UPDATE: When this journal started, I set out to write three books in a month. On Day 4, I decided this trilogy should instead be consolidated into a single book, Overlap, containing all three parts.

Days 1–3 have me talking about the three parts as separate books, but I have left things unedited for archival purposes.

You can continue reading the story as it happened, or skip to the journal entry on Day 4 to read what happened.

It’s the day before my month-long journey of writing three books.

In October of 2015, I publicly committed to three books in 2016.

At the end of the year, I met with my team to map the entirety of 2016. I scheduled the entire month of July to write the three books. I am taking off from all of my other normal commitments.

During the entire month of June, I doubled up on all of my podcast recordings. All of the episodes for July are recorded and my team is scheduling them out for the month so there will still be podcasts coming out during my absence.

Daily Journal Entries:

Learn more about the book: OverlapBook.com


  • Based on: The Overlap Technique: A Crash Course
  • Topic: A practical guide to going from the life you have to the life you want.
  • Why Book #1: This is the starting point. Build a solid foundation, cover your bills, find your passion, and intentionally overlap to where you want to be.


  • Based on: They’re Going to Put You in a Box
  • Topic: Selectively projecting a single, focused thing and becoming known for it to quickly and effectively build an audience.
  • Why Book #2: Now that you’ve overlapped, niche down and focus your efforts. People are cognitively limited to a few close relationships. They must simplify you out of necessity. They’re going to put you in a box—you might as well define the box you’ll already be put in. Become known for something specific, build an audience, then scale outward.


  • Based on: Relationship Marketing 101
  • Topic: Give value, then ask. Solve problems for your audience and build trust and loyalty to create a sustainable long-term business.
  • Why Book #3: Now that’ve you’ve curated your output to become known by an audience for something specific, you need to invest in those people. Give them value first, then ask. Help them with their struggles and then sell quality products that over-deliver and create lifetime customers.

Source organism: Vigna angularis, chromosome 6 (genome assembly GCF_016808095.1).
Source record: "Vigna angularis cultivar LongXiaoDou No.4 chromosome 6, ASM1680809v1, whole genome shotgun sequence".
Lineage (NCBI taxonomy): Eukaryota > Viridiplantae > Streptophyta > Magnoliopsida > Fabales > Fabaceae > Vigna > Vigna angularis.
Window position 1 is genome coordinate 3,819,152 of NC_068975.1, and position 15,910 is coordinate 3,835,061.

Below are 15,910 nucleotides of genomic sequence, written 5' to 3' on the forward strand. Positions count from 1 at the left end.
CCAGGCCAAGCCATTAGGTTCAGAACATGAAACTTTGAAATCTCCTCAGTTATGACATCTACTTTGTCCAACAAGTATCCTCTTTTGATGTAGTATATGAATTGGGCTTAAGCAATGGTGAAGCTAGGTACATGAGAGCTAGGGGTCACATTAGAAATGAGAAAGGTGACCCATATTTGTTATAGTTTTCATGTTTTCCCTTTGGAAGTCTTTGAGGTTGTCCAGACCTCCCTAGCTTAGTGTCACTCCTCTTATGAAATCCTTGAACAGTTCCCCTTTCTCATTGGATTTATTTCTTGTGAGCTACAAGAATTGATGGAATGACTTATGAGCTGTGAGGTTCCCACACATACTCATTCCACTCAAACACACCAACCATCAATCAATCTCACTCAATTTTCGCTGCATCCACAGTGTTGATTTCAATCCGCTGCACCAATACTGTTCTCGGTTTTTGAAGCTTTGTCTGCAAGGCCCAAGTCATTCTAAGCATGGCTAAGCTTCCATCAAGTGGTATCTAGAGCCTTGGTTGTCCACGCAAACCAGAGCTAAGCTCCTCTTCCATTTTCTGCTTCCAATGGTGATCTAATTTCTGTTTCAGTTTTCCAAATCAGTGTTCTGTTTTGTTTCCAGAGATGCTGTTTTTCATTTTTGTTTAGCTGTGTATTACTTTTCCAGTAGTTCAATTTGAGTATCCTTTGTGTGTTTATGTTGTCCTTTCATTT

The Writing Process

My goal for this month is to write roughly 8,000 words a day for 30 days. This would give me 240,000 words or 80,000 words per book.

I’ve done 10,000-word days before. When I was writing for the Supercharge Your Writing course, I had a number of productive days in a row where I was writing between 8,000–11,000 words a day. This was also on top of a full-time day’s work.

I know I can do it even on top of full-time work, so while sustaining this pace for 30 days is a daunting challenge, I think taking off from everything completely is what will make it possible.

This is a big goal. I know that.

But you don’t accomplish big things by setting small goals.

I am very passionate about these topics. I’ve talked about them often on my podcast and video show for many years now, so I have no doubt the words will flow.

My greatest challenge will be maintaining consistency in routine. That’s the only way this project will be successful. I’ve been preparing for months in advance for this.

Chaining Habits

To write 8,000 or 10,000 words a day, you have to be disciplined. Discipline is doing something consistently and doing it well even when you don’t want to. That is made easier by habits. Habits are most easily built when you chain them together.

In anticipation of this challenge, I’ve been chaining habits for the past several months. I knew I’d have to wake up early because it’s the best time to write. To wake up early, you have to go to bed early.